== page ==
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History of the Decline and Fall of the Roman Empir

Exaggerated the ingratitude of Bahram


While

Chosroes despatched the preparations of his retreat, he deliberated with his remaining friends, [16] whether he should lurk in the valleys of Mount Caucasus, or fly to the tents of the Turks, or solicit the protection of the emperor. The long emulation of the successors of Artaxerxes and Constantine increased his reluctance to appear as a suppliant in a rival court; but he weighed the forces of the Romans, and prudently considered that the neighborhood of Syria would render his escape more easy and their succors more effectual. Attended only by his concubines, and a troop of thirty guards, he secretly departed from the capital, followed the banks of the Euphrates, traversed the desert, and halted at the distance of ten miles from Circesium. About the third watch of the night, the Roman praefect was informed of his approach, and he introduced the royal stranger to the fortress at the dawn of day. From thence the king of Persia was conducted to the more honorable residence of Hierapolis; and Maurice dissembled his pride, and displayed his benevolence, at the reception of the letters and ambassadors of the grandson of Nushirvan. They humbly represented the vicissitudes of fortune and the common interest of princes, exaggerated the ingratitude of Bahram, the agent of the evil principle, and urged, with specious argument, that it was for the advantage of the Romans themselves to support the two monarchies which balance the world, the two great luminaries by whose salutary influence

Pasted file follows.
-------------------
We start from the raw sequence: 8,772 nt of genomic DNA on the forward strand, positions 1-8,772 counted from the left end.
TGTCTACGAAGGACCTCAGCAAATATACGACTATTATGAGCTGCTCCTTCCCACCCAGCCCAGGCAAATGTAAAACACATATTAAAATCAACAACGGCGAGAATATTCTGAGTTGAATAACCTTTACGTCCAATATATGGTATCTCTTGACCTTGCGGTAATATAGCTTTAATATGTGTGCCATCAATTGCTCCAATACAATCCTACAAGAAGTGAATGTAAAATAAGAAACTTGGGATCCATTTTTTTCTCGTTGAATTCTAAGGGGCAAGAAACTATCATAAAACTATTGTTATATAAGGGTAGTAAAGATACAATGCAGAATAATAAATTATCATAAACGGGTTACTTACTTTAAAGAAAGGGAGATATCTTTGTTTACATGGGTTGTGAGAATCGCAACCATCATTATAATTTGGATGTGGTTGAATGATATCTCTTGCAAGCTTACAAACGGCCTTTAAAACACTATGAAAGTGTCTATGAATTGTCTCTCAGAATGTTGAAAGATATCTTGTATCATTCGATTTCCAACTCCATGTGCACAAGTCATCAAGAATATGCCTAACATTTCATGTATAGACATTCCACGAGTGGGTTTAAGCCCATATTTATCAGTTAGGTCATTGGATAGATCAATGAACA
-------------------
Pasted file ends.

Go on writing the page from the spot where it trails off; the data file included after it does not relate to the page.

it is vivified and adorned. The anxiety of Chosroes was soon relieved by the assurance, that the emperor had espoused the cause of justice and royalty; but Maurice prudently declined the expense and delay of his useless visit to Constantinople. In the name of his generous benefactor, a rich diadem was presented to the fugitive prince, with an inestimable gift of jewels and gold; a powerful army was assembled on the frontiers of Syria and Armenia, under the command of the valiant and faithful Narses, [17] and this general, of his own nation, and his own choice, was directed to pass the Tigris, and never to sheathe his sword till he had restored Chosroes to the throne of his ancestors. [1711] The enterprise, however splendid, was less arduous than it might appear. Persia had already repented of her fatal rashness, which betrayed the heir of the house of Sassan to the ambition of a rebellious subject: and the bold refusal of the Magi to consecrate his usurpation, compelled Bahram to assume the sceptre, regardless of the laws and prejudices of the nation. The palace was soon distracted with conspiracy, the city with tumult, the provinces with insurrection; and the cruel execution of the guilty and the suspected served to irritate rather than subdue the public discontent. No sooner did the grandson of Nushirvan display his own and the Roman banners beyond the Tigris, than he was joined, each day, by the increasing multitudes of the nobility and people; and as he advanced, he received from every side the grateful offerings of the keys of his cities and the heads of his enemies. As soon as Modain was freed from the presence of the usurper, the loyal inhabitants obeyed the first summons of Mebodes at the head of only two thousand horse, and Chosroes accepted the sacred and precious ornaments of the palace as the pledge of their truth and the presage of his approaching success. After the junction of the Imperial troops, which Bahram vainly struggled to prevent, the contest was decided by two battles on the banks of the Zab, and the confines of Media. The Romans, with the faithful subjects of Persia, amounted to sixty thousand, while the whole force of the usurper did not exceed forty thousand men: the two generals signalized their valor and ability; but the victory was finally determined by the prevalence of numbers and discipline. With the remnant of a broken army, Bahram fled towards the eastern provinces of the Oxus: the enmity of Persia reconciled him to the Turks; but his days were shortened by poison, perhaps the most incurable of poisons; the stings of remorse and despair, and the bitter remembrance of lost glory. Yet the modern Persians still commemorate the exploits of Bahram; and some excellent laws have prolonged the duration of his troubled and transitory reign.


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